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Former DC councilman pleads guilty to bank fraud

By Eric Tucker

Associated Press

Published: Friday, June 8 2012 9:46 a.m. MDT

Investigators in March also raided the home and offices of Jeffrey Thompson, a well-connected government contractor who was a major contributor to Gray's campaign and to other local officials.

"It's disheartening to say the least, especially when I had supported some of those people who are now under investigation," said Laina Aquiline, a neighborhood leader in the northwest Washington community of Columbia Heights.

There's nothing new about political scandals in the capital city. Marion Barry drew national attention when, as mayor, he was caught on video smoking crack cocaine in 1990. He served six months in prison for cocaine possession. Barry staged a comeback, winning a fourth and final term as mayor, when Congress seized control of city government following years of poor fiscal stewardship. Barry returned to the council in 2004 and has kept his seat despite other legal troubles.

While Brown and Thomas have left the council, an investigation of city leaders continues.

The allegations come at a delicate time for the city, as district advocates have been lobbying Congress for more autonomy on fiscal affairs. Although district residents were given the freedom to elect a mayor and city council in 1973, Congress has the final say over the district's budget and laws.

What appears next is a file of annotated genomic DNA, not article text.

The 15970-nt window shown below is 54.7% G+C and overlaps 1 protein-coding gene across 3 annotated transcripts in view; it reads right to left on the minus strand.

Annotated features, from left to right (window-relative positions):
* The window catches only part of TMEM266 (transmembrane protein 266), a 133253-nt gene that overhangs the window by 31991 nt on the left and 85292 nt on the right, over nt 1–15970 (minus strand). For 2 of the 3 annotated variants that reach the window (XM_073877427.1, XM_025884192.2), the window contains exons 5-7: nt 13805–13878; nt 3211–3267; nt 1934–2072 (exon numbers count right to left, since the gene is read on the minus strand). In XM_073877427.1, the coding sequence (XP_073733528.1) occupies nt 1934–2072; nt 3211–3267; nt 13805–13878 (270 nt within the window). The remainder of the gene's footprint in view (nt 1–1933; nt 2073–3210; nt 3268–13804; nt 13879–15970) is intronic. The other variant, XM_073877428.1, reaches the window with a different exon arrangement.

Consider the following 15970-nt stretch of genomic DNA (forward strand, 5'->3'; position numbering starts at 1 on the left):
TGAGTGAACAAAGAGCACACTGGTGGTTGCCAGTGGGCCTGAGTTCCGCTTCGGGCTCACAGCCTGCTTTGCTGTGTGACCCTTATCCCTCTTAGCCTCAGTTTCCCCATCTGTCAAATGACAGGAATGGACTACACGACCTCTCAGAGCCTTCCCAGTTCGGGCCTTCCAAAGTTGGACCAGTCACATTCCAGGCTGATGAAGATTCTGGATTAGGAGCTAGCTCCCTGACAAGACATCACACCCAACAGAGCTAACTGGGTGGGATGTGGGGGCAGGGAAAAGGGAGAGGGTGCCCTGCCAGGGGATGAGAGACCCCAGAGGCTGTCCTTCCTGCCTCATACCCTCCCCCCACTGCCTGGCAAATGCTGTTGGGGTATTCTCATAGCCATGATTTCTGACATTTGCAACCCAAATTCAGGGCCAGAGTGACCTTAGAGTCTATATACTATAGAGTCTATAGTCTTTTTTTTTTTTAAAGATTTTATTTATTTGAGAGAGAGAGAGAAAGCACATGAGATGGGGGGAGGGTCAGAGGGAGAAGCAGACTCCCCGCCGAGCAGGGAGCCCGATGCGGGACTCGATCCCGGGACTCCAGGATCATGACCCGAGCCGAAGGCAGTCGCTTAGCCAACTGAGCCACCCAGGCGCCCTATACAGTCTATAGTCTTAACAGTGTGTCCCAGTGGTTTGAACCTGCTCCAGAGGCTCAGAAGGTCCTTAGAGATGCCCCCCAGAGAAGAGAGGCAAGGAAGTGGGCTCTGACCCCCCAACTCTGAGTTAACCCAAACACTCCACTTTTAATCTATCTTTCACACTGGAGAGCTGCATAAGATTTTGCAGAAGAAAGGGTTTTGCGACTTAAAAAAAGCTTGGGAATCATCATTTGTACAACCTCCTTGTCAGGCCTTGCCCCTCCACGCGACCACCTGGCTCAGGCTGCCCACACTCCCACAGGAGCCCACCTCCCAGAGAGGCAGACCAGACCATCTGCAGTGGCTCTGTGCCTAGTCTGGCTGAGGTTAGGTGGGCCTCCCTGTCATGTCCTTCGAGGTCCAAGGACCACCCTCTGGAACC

Nick Jeffress, executive director of the D.C. Republican Committee, said the scandals should make voters think extra hard about electing honest leaders who will have the clout and respect to push the statehood cause.

"We need to have that at the forefront of our minds — who are we electing and what sort of baggage might they bring," Jeffress said. "We need to focus on electing councilmembers who in turn will be able to lobby, hopefully with greater results, to Congress."

But Aquiline said she wasn't convinced the scandals would harm the movement.

"My personal hope would be that it would actually work in the opposite fashion," Aquiline said. "I actually think you would have more well-qualified citizens for such a position if we believed that our voice had any power."

Council members will meet next week to select an interim chair from among four at-large members. Cheh said the city government is still functioning and officials will work to win back trust.

But, she noted, "This is a stain on the government."

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